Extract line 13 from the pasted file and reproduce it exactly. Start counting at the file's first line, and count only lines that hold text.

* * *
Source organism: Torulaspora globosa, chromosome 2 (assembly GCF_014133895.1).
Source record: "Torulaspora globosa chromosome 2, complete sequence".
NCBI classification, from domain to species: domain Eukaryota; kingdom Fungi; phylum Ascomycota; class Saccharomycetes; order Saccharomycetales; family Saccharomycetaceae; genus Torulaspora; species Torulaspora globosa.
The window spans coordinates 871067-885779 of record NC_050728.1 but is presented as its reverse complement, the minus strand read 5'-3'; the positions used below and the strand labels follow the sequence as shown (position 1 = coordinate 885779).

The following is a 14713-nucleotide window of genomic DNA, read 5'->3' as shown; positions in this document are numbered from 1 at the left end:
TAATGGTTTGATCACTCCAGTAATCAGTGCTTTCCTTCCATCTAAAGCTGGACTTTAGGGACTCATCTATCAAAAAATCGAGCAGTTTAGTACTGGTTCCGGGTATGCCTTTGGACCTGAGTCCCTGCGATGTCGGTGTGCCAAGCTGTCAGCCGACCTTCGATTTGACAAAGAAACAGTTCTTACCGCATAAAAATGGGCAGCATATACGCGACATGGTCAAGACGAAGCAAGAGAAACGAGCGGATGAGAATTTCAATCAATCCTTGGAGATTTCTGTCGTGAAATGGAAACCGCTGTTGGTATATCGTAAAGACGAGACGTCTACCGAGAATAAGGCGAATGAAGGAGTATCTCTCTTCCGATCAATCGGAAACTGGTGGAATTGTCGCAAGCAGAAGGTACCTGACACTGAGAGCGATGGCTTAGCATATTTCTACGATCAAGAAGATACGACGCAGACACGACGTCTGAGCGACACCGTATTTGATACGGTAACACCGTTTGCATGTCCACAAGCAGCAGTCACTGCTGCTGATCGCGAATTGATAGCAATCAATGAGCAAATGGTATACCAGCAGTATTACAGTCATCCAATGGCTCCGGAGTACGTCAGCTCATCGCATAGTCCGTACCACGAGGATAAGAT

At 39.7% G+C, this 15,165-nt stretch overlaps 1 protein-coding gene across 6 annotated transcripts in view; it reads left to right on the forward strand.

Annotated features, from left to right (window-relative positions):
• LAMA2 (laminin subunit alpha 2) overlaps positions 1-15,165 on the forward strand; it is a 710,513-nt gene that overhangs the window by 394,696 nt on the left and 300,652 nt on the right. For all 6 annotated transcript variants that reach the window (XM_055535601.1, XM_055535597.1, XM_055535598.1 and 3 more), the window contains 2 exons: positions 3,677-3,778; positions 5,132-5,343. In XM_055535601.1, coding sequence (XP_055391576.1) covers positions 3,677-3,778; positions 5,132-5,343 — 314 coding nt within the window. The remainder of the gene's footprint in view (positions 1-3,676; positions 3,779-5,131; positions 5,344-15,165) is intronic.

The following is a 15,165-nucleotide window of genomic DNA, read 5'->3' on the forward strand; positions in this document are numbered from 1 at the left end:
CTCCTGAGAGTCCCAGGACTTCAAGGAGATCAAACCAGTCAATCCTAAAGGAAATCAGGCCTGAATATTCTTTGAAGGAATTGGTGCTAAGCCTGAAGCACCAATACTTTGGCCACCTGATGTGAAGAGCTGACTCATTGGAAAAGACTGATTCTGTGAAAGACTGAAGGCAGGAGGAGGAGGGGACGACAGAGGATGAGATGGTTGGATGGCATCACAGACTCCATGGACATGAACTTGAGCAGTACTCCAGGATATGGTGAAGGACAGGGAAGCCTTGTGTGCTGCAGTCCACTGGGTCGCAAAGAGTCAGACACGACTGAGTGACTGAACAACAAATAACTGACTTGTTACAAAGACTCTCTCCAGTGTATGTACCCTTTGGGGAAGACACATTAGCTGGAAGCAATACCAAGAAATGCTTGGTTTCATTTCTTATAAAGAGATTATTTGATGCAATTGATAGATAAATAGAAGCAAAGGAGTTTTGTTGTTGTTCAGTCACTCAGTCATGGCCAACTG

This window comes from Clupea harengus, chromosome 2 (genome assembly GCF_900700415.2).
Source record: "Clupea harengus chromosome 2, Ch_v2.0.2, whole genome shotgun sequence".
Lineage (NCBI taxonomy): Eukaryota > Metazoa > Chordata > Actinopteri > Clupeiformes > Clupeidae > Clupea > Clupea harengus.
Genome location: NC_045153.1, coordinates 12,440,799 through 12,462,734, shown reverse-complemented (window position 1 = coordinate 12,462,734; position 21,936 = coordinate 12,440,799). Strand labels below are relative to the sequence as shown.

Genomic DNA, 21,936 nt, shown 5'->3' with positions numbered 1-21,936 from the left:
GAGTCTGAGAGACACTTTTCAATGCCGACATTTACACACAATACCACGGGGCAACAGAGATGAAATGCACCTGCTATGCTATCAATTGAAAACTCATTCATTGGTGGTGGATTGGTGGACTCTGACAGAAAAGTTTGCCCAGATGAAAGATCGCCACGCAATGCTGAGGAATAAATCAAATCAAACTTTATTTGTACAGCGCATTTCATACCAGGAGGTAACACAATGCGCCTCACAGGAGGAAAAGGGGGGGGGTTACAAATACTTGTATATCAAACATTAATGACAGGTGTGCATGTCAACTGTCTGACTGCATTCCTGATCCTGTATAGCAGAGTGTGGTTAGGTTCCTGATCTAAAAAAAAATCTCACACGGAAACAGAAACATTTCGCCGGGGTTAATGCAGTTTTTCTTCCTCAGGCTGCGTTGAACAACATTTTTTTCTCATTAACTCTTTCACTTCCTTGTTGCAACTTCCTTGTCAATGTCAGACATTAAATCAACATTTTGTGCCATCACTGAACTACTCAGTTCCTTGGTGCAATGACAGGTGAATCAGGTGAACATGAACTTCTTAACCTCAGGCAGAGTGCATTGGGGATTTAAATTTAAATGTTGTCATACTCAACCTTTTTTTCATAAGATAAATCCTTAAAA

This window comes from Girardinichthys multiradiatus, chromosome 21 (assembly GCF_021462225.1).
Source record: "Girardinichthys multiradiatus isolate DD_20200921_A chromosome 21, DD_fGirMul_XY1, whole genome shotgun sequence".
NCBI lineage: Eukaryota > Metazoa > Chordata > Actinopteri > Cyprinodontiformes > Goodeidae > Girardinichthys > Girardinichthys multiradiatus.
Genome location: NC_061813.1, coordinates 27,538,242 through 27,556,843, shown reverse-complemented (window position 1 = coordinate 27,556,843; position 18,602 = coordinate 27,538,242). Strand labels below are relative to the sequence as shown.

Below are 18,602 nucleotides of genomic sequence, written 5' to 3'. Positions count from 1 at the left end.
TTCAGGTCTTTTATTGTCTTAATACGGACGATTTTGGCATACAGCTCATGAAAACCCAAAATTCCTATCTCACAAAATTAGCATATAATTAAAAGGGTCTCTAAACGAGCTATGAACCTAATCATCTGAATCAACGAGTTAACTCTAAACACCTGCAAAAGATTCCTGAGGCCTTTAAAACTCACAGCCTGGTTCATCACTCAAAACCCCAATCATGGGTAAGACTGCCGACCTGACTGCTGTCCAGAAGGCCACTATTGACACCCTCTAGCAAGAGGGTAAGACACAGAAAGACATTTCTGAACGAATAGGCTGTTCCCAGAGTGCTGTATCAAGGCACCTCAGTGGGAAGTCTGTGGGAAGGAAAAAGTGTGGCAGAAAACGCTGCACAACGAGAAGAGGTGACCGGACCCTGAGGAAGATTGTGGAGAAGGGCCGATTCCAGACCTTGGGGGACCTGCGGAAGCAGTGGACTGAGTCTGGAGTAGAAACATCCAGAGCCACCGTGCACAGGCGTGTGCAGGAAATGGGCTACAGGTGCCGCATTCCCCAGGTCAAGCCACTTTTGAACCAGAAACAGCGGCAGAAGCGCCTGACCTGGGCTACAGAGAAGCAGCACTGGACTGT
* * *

Source record: "Clupea harengus chromosome 2, Ch_v2.0.2, whole genome shotgun sequence".